The hall door had hardly slammed behind our visitor

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Senior Member
Does the bold part mean the hall door slammed very short time before Sherlock Holmes ascended the stair?

Sherlock Holmes sprang to his feet the moment that she was gone and rushed into his room. He returned in a few seconds enveloped in an ulster and a cravat. “I’ll follow her,” he said, hurriedly; “she must be an accomplice, and will lead me to him. Wait up for me.” The hall door had hardly slammed behind our visitor before Holmes had descended the stair.

"A Study in Scarlet," by by Sir Arthur Conan Doyle
  • Uncle Jack

    Senior Member
    British English
    Yes, assuming you mean "descended", but the past perfect is even more emphatic, saying that Holmes had completed the action of descending the stair (=staircase or set of stairs in modern English) within only a very short time of the hall door slamming.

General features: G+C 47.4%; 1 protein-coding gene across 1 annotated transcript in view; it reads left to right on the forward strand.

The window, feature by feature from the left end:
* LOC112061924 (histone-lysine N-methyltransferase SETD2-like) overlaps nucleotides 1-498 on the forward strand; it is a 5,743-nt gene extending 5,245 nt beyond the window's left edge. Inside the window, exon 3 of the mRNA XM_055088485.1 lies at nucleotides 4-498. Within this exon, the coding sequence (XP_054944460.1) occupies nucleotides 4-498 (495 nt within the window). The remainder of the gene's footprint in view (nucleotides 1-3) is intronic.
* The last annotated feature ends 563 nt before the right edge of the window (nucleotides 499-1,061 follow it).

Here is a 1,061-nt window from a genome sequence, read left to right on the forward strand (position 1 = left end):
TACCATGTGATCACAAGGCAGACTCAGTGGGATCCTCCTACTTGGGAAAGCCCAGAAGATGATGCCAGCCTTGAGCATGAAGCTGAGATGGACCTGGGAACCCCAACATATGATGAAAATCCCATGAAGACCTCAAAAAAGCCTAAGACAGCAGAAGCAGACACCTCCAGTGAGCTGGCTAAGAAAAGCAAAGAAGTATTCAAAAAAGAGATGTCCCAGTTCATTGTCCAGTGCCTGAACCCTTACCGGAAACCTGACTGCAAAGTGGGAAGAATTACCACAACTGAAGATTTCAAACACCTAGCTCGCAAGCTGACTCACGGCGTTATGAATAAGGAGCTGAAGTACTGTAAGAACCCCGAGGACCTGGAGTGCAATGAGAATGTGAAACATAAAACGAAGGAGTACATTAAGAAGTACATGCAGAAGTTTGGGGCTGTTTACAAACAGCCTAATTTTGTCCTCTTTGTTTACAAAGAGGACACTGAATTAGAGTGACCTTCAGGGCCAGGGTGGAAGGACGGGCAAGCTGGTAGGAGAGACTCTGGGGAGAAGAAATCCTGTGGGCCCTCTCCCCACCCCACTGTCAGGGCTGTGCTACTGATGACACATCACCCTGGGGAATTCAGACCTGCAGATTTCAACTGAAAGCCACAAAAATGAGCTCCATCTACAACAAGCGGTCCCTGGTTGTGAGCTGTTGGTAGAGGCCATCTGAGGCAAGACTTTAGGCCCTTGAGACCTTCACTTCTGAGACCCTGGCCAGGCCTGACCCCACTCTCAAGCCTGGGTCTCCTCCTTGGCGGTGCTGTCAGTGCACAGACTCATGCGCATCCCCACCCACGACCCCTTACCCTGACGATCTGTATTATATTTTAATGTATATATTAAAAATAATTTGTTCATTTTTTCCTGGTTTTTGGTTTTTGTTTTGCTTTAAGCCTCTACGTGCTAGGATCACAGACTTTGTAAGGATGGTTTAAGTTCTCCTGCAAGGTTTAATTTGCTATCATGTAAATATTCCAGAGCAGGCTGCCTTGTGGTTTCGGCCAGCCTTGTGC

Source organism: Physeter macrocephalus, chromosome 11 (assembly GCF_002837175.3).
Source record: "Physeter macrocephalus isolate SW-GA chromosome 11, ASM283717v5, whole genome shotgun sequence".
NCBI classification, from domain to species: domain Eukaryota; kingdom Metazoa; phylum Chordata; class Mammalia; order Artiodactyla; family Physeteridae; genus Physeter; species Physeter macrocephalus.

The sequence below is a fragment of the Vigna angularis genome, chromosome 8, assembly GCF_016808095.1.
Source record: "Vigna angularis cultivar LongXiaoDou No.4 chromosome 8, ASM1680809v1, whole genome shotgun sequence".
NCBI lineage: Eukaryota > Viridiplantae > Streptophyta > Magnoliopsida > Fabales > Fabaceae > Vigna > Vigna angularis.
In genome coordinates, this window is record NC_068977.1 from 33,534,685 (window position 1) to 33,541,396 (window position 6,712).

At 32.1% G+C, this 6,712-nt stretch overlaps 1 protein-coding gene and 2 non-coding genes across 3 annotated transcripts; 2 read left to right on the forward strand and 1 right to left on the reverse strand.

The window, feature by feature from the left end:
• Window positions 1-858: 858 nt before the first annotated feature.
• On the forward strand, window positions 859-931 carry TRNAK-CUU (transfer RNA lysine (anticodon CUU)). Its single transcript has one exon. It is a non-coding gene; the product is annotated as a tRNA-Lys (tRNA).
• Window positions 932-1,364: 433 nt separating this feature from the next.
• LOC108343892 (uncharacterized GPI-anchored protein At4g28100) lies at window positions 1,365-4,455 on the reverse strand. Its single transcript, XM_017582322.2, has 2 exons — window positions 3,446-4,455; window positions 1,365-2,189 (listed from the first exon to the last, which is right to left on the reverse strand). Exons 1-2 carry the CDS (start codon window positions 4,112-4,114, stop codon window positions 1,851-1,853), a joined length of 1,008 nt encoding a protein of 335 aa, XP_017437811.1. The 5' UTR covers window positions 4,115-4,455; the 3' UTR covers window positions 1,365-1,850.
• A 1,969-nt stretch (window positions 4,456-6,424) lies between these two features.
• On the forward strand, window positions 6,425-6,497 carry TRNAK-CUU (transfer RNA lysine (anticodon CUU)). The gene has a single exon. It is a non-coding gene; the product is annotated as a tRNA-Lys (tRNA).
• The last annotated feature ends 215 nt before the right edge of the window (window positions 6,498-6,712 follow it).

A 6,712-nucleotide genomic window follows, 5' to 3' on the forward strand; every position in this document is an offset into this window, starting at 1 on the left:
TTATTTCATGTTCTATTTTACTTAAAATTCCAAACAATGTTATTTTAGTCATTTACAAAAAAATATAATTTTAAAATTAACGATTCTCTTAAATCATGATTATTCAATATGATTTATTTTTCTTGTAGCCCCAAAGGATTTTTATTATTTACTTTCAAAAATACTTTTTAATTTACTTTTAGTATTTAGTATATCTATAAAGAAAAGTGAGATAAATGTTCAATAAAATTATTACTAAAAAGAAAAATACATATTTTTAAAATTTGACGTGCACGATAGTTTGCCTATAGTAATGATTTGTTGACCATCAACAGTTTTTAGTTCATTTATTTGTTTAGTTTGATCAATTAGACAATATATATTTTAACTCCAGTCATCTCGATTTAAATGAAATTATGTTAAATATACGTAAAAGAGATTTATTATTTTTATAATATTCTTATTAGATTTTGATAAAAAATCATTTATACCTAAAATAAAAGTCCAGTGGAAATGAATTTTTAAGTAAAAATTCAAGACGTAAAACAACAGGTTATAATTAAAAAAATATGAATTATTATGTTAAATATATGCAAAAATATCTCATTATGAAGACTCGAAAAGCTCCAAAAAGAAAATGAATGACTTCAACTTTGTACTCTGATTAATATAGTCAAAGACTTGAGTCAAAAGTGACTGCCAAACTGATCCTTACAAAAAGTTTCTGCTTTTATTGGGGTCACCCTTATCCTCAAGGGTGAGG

You need "a" before "very short time".


    Senior Member
    English - U.S.
    His living quarters are upstairs. She had left there and gone downstairs to go out the front door - what he calls the hallway door, I believe.

    She had barely exited the building when he came down the stairs to the same door. He had to wait for her to leave before he came down the stairs so she wouldn't see him following her.
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